An illustrated guide to the periodic table and all 118 discovered elements.
Chic, minimalist illustrations and clear, engaging text combine in a striking and attractive design. An introduction describes elements (“the building blocks of everything”), chemistry (“the scientific study of all the different substances we find around us”), and the periodic table (“an important map, telling chemists and other scientists where to look when they are trying to answer a question, invent a new material, or solve a problem”). In the chapters that follow, based on categories that group similar elements together, each element gets a two-page spread of its own. One page shows the element’s atomic diagram, key properties, and main sources together with several paragraphs about its history and characteristics. The second page shows illustrations of the element’s significant forms, like “gemstones” for aluminum (rubies and sapphires are aluminum oxide crystals), and uses, such as “violet fireworks” for rubidium. Some less-common elements have shorter sections. Clean lines, scrupulous organization, and a palette based in primary colors present this complex information in a simple and pleasing way. Included with depictions of several White European scientists is an illustration of African American chemist James Andrew Harris. Written with infectious enthusiasm for science, the text also acknowledges the hard truth about technology: “Many of the elements used to make smartphones and other devices are quickly running out. Mining and using what is left is putting tremendous pressure on our planet.”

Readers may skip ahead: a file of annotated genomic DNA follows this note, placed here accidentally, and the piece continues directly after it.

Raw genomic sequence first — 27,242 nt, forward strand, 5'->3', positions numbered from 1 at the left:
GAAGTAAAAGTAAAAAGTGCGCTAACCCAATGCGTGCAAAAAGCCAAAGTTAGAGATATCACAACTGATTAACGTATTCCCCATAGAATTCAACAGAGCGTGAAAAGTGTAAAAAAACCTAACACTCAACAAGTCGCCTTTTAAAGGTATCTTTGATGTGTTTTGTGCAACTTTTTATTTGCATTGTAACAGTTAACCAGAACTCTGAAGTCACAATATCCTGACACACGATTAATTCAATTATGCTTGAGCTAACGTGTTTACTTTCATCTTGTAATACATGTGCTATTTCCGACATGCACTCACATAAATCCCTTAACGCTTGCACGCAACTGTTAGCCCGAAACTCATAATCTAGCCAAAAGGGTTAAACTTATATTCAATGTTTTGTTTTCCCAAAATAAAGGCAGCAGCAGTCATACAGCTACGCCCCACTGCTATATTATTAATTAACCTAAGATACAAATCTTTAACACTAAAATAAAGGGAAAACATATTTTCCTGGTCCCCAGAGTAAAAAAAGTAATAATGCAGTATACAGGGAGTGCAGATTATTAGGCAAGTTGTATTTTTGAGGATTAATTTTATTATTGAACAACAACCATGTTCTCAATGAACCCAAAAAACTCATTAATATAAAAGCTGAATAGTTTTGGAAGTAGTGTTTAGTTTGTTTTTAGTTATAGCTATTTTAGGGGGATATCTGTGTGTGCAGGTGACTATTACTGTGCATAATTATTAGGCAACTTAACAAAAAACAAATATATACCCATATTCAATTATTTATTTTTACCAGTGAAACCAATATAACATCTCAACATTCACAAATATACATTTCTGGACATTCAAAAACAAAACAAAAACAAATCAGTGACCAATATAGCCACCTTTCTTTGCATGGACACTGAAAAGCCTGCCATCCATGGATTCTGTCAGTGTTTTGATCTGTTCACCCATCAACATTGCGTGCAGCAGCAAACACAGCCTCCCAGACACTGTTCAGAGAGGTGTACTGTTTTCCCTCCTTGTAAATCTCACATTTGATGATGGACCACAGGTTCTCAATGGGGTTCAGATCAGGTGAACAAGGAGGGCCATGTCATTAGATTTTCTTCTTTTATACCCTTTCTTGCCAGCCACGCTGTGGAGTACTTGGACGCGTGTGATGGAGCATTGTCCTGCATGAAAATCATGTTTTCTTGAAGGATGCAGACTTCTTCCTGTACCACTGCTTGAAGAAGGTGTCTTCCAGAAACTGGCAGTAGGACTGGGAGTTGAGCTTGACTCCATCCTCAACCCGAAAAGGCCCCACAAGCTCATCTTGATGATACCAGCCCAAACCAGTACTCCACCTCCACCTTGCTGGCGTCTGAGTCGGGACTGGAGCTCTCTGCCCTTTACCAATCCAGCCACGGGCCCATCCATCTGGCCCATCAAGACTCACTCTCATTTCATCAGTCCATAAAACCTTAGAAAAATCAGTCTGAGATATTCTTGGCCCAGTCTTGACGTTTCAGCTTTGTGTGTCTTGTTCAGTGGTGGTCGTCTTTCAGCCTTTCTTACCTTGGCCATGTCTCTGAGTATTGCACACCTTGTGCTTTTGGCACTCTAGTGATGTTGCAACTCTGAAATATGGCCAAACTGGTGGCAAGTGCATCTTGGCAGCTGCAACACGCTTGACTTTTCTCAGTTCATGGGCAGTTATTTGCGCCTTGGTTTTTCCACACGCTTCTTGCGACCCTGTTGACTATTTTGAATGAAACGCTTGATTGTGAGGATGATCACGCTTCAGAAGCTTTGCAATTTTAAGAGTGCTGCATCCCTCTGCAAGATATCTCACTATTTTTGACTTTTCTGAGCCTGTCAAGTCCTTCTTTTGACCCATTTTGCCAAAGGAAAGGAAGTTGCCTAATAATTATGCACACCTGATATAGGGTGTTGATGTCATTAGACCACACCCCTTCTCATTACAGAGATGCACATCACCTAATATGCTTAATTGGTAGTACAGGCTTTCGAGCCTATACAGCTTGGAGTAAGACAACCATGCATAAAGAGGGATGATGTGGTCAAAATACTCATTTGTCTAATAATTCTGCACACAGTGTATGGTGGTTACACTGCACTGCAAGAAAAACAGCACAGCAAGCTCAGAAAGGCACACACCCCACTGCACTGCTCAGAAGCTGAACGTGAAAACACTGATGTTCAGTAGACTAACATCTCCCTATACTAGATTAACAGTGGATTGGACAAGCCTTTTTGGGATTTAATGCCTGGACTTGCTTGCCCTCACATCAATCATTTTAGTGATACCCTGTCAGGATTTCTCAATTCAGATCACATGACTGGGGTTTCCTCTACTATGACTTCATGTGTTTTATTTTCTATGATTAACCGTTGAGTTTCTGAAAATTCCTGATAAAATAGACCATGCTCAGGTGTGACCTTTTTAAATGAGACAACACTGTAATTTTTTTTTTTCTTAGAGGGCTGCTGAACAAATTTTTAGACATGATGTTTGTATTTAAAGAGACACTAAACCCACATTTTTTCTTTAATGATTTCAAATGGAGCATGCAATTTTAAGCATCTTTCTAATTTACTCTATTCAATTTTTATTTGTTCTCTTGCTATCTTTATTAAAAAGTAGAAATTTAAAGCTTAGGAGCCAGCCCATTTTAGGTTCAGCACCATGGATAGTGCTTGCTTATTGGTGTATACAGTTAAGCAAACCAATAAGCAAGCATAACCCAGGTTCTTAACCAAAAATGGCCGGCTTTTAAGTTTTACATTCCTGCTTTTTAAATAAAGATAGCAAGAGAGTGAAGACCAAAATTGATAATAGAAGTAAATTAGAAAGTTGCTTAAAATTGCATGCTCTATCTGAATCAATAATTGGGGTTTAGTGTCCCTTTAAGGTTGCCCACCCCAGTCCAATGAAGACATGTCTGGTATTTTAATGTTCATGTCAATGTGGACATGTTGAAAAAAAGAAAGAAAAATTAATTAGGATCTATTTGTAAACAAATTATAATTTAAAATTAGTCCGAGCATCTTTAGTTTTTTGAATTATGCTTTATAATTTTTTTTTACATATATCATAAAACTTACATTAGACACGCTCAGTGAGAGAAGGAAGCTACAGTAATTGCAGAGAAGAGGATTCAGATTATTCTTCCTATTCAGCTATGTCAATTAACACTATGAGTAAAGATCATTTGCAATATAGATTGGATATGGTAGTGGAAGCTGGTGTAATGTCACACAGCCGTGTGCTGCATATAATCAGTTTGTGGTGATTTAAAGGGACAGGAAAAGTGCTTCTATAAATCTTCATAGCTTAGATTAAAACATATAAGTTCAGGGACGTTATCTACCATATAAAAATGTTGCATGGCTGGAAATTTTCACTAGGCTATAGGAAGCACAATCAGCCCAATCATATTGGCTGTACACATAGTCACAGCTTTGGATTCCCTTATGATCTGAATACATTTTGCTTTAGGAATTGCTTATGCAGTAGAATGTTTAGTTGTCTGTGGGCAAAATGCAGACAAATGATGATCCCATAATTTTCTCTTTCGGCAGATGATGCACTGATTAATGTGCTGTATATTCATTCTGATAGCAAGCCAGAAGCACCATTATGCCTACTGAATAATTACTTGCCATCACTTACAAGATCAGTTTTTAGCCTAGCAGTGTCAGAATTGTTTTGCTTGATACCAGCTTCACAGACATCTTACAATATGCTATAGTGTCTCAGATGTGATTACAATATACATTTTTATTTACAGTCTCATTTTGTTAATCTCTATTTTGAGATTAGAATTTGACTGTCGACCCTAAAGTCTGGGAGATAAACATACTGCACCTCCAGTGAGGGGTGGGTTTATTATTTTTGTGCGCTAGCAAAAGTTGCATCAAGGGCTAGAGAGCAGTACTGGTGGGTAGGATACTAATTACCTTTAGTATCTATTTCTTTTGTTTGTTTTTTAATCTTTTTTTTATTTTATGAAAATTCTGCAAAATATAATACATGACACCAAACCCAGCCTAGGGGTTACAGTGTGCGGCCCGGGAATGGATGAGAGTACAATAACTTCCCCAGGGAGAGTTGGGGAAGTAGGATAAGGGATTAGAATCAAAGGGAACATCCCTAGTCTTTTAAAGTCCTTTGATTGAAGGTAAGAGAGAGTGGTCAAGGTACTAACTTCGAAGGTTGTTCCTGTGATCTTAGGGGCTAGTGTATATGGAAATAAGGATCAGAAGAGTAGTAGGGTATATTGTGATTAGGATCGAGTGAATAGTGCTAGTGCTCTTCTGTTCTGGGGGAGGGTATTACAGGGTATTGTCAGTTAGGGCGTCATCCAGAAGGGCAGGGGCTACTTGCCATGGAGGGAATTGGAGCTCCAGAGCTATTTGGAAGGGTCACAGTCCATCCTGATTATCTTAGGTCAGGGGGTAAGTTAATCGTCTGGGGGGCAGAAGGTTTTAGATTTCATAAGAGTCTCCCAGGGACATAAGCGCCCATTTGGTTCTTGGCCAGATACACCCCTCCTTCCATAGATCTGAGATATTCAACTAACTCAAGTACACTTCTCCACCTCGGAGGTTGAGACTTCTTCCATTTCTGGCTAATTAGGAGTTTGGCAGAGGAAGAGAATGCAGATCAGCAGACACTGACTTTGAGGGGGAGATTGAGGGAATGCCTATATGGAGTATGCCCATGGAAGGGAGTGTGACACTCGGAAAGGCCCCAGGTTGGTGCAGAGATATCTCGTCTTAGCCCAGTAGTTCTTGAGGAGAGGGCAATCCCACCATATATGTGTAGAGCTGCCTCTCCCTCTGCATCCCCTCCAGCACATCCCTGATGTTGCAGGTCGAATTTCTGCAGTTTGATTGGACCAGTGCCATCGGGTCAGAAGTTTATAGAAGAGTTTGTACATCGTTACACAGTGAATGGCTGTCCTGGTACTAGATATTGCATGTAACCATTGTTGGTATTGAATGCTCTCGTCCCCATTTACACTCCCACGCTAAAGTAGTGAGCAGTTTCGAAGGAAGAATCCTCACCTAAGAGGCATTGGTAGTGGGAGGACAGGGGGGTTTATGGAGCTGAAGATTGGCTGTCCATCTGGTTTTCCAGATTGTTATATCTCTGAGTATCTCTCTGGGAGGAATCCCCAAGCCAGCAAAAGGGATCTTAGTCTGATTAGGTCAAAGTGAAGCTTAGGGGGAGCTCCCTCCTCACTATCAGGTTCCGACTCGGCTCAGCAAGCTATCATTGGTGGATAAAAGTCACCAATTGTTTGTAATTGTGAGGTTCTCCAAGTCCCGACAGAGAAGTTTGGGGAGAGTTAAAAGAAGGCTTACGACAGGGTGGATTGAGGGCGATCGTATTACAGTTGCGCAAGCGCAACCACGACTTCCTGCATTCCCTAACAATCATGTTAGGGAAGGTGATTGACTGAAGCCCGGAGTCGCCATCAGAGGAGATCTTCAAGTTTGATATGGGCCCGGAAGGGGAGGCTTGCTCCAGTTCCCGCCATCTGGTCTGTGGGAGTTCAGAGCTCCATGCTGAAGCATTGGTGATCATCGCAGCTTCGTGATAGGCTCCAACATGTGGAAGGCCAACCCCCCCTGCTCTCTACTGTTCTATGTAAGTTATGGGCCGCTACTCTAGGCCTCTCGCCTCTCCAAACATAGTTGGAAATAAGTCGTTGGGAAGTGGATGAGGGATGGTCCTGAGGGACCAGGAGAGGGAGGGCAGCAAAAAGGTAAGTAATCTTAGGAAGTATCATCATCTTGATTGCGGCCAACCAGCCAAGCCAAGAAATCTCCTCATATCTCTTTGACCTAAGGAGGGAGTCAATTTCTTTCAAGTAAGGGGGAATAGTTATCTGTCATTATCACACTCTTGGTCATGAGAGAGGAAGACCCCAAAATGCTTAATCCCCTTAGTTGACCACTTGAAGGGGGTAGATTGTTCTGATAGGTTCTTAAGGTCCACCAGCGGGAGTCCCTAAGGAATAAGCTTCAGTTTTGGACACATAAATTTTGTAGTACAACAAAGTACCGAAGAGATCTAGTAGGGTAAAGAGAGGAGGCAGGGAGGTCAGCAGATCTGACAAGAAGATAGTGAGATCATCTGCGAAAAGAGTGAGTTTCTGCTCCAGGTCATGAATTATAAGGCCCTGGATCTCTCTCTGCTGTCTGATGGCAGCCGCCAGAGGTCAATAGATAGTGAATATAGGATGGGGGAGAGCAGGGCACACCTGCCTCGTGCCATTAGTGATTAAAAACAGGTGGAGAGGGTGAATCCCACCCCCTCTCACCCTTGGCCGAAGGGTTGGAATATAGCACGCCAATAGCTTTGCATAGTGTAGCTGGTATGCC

Could make a chemist out of anyone.(tables of elemental properties, recommended sources, glossary, index) (Nonfiction. 8-14)